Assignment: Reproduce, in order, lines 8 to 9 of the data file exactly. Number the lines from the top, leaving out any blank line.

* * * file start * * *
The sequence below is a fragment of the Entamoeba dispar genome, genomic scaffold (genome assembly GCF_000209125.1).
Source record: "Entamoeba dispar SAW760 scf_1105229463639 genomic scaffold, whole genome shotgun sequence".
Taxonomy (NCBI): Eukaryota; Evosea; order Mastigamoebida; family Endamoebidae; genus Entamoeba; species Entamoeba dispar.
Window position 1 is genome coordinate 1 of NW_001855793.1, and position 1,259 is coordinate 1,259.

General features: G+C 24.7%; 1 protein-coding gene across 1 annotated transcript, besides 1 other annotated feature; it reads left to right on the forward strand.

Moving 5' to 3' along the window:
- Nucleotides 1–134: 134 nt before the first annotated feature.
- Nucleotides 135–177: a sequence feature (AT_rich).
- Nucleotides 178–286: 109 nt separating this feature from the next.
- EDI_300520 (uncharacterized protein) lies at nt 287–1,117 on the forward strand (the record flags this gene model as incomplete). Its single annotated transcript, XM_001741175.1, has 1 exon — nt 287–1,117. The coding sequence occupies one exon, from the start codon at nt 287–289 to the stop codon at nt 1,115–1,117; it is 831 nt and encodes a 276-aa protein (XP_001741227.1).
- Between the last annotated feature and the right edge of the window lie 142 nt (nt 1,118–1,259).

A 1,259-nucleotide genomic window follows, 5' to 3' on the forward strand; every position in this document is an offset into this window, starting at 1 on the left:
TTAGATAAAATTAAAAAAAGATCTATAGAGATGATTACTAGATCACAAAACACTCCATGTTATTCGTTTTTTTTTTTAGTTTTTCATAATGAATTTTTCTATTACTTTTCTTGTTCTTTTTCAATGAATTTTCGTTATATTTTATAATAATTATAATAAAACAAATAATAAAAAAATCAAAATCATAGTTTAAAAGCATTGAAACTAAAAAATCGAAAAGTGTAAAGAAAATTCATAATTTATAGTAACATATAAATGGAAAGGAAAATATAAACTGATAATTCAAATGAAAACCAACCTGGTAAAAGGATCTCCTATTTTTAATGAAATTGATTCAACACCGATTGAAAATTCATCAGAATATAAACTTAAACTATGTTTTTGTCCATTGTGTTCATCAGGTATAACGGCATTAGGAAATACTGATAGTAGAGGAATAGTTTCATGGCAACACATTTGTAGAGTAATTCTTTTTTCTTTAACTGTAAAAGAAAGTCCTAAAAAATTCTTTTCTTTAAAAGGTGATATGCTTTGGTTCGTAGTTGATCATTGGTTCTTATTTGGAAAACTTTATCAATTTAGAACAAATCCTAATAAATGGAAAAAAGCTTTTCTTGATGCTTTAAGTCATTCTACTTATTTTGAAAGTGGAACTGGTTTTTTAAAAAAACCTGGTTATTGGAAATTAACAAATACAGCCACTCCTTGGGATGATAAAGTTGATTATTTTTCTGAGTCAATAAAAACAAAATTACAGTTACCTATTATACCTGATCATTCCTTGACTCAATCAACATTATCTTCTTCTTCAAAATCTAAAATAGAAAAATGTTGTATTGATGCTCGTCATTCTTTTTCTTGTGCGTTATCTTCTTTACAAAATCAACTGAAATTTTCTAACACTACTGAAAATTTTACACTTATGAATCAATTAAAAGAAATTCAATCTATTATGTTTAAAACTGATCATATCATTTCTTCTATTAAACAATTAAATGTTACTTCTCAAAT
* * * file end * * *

- Nucleotides 135–177: a sequence feature (AT_rich).
- Nucleotides 178–286: 109 nt separating this feature from the next.